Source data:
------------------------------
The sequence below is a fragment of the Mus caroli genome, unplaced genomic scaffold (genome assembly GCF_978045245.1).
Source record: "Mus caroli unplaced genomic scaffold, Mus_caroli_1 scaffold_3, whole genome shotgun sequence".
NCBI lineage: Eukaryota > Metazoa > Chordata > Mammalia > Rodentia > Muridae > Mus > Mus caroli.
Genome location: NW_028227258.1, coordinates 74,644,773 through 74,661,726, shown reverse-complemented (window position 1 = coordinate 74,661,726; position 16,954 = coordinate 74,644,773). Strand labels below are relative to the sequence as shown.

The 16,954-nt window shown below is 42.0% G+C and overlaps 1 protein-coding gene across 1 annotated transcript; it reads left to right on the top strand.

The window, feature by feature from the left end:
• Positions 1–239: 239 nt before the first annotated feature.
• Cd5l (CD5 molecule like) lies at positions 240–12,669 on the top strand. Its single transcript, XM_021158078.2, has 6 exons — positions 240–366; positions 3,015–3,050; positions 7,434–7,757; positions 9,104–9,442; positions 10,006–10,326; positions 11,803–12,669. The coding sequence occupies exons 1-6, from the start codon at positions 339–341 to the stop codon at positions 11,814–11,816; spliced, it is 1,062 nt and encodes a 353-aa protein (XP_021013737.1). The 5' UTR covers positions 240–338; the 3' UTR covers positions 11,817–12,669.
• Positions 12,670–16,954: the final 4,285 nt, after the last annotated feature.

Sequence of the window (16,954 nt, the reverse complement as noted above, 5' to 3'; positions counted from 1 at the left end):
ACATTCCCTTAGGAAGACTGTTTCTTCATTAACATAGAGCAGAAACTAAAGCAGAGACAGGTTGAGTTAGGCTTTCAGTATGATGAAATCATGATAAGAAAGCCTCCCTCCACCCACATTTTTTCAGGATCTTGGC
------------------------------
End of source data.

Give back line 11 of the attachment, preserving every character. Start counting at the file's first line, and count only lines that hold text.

ACATTCCCTTAGGAAGACTGTTTCTTCATTAACATAGAGCAGAAACTAAAGCAGAGACAGGTTGAGTTAGGCTTTCAGTATGATGAAATCATGATAAGAAAGCCTCCCTCCACCCACATTTTTTCAGGATCTTGGC